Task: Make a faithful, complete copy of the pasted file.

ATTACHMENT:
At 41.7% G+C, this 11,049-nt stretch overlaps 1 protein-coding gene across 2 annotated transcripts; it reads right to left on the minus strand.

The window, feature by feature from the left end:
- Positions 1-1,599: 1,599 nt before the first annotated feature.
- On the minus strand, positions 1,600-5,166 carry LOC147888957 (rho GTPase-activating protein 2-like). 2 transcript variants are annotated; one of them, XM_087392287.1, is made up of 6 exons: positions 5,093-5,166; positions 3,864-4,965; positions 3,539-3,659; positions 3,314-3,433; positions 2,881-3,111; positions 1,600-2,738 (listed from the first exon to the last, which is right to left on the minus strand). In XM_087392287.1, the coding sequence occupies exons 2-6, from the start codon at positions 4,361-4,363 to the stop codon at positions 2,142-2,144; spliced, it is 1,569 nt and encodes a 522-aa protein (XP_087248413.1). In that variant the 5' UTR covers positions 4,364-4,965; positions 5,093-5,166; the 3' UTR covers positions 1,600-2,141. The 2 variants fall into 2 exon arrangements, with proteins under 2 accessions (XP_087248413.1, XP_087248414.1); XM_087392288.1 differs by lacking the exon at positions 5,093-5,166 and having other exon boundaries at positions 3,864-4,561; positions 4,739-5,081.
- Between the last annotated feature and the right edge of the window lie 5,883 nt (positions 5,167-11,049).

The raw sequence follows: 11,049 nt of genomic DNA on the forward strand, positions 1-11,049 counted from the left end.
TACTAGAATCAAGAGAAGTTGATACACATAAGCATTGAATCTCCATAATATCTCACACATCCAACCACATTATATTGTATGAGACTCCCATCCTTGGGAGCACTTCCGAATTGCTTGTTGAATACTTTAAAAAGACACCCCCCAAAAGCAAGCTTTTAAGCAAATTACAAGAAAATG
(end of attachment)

At 41.7% G+C, this 11,049-nt stretch overlaps 1 protein-coding gene across 2 annotated transcripts; it reads right to left on the minus strand.

The window, feature by feature from the left end:
- Positions 1-1,599: 1,599 nt before the first annotated feature.
- On the minus strand, positions 1,600-5,166 carry LOC147888957 (rho GTPase-activating protein 2-like). 2 transcript variants are annotated; one of them, XM_087392287.1, is made up of 6 exons: positions 5,093-5,166; positions 3,864-4,965; positions 3,539-3,659; positions 3,314-3,433; positions 2,881-3,111; positions 1,600-2,738 (listed from the first exon to the last, which is right to left on the minus strand). In XM_087392287.1, the coding sequence occupies exons 2-6, from the start codon at positions 4,361-4,363 to the stop codon at positions 2,142-2,144; spliced, it is 1,569 nt and encodes a 522-aa protein (XP_087248413.1). In that variant the 5' UTR covers positions 4,364-4,965; positions 5,093-5,166; the 3' UTR covers positions 1,600-2,141. The 2 variants fall into 2 exon arrangements, with proteins under 2 accessions (XP_087248413.1, XP_087248414.1); XM_087392288.1 differs by lacking the exon at positions 5,093-5,166 and having other exon boundaries at positions 3,864-4,561; positions 4,739-5,081.
- Between the last annotated feature and the right edge of the window lie 5,883 nt (positions 5,167-11,049).

The raw sequence follows: 11,049 nt of genomic DNA on the forward strand, positions 1-11,049 counted from the left end.
TACTAGAATCAAGAGAAGTTGATACACATAAGCATTGAATCTCCATAATATCTCACACATCCAACCACATTATATTGTATGAGACTCCCATCCTTGGGAGCACTTCCGAATTGCTTGTTGAATACTTTAAAAAGACACCCCCCAAAAGCAAGCTTTTAAGCAAATTACAAGAAAATG